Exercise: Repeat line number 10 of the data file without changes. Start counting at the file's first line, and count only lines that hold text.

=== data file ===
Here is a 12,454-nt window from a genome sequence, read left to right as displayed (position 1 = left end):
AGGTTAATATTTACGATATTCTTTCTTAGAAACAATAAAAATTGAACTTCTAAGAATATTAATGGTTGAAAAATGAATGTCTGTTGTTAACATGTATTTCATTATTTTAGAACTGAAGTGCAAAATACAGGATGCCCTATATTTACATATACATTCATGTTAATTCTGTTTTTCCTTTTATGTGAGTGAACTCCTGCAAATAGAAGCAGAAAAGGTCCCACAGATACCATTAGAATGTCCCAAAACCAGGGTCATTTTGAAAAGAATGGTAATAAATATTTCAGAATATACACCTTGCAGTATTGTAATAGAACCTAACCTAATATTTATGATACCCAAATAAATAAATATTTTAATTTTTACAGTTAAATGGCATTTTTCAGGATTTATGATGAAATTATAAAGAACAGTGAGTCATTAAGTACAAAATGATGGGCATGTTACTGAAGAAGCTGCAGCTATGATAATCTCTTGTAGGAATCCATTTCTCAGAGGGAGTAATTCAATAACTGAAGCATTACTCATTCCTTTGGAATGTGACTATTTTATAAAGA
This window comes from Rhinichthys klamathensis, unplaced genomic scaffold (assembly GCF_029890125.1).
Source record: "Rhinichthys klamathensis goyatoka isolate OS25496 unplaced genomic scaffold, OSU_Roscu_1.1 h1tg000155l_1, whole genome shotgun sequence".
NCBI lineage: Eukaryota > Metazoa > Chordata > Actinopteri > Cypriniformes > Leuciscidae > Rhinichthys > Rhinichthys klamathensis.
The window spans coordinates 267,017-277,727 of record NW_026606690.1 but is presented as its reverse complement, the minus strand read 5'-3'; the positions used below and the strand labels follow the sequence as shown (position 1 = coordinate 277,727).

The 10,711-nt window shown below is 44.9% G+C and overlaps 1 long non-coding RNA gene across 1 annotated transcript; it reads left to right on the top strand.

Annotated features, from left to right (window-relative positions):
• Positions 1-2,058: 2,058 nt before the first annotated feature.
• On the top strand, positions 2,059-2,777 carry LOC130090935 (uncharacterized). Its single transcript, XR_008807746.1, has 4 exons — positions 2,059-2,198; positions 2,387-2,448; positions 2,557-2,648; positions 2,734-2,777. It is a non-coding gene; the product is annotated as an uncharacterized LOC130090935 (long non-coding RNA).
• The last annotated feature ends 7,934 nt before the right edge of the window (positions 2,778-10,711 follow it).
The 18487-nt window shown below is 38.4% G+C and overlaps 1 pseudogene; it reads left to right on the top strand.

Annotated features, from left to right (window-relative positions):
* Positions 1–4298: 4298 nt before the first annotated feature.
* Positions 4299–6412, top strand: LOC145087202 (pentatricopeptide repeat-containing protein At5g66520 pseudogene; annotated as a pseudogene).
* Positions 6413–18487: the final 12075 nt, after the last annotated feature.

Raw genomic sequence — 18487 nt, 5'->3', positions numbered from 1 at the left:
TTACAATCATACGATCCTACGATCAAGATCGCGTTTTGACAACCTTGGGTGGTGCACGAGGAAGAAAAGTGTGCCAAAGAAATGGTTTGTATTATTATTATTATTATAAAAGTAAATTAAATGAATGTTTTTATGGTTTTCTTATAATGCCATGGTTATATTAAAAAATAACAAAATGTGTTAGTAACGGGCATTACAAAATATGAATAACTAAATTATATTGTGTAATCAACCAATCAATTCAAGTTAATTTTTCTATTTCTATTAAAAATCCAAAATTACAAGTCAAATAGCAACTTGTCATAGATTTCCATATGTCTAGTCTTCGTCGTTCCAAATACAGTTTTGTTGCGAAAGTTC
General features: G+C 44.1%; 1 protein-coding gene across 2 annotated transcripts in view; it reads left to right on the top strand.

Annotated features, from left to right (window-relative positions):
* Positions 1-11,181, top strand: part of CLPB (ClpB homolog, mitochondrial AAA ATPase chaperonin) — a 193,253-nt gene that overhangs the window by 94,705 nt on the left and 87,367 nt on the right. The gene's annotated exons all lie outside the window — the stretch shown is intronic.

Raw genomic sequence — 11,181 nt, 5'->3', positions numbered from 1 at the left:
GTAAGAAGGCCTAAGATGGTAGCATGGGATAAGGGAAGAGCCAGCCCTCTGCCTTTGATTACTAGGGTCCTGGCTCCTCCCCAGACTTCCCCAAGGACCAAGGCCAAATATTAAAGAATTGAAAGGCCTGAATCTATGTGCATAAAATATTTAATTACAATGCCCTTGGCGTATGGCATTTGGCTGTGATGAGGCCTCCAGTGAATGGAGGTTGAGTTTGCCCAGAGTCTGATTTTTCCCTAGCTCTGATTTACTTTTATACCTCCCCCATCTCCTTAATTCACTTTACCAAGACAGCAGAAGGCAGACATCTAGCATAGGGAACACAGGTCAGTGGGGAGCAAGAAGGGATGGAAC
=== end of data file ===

• On the top strand, positions 2,059-2,777 carry LOC130090935 (uncharacterized). Its single transcript, XR_008807746.1, has 4 exons — positions 2,059-2,198; positions 2,387-2,448; positions 2,557-2,648; positions 2,734-2,777. It is a non-coding gene; the product is annotated as an uncharacterized LOC130090935 (long non-coding RNA).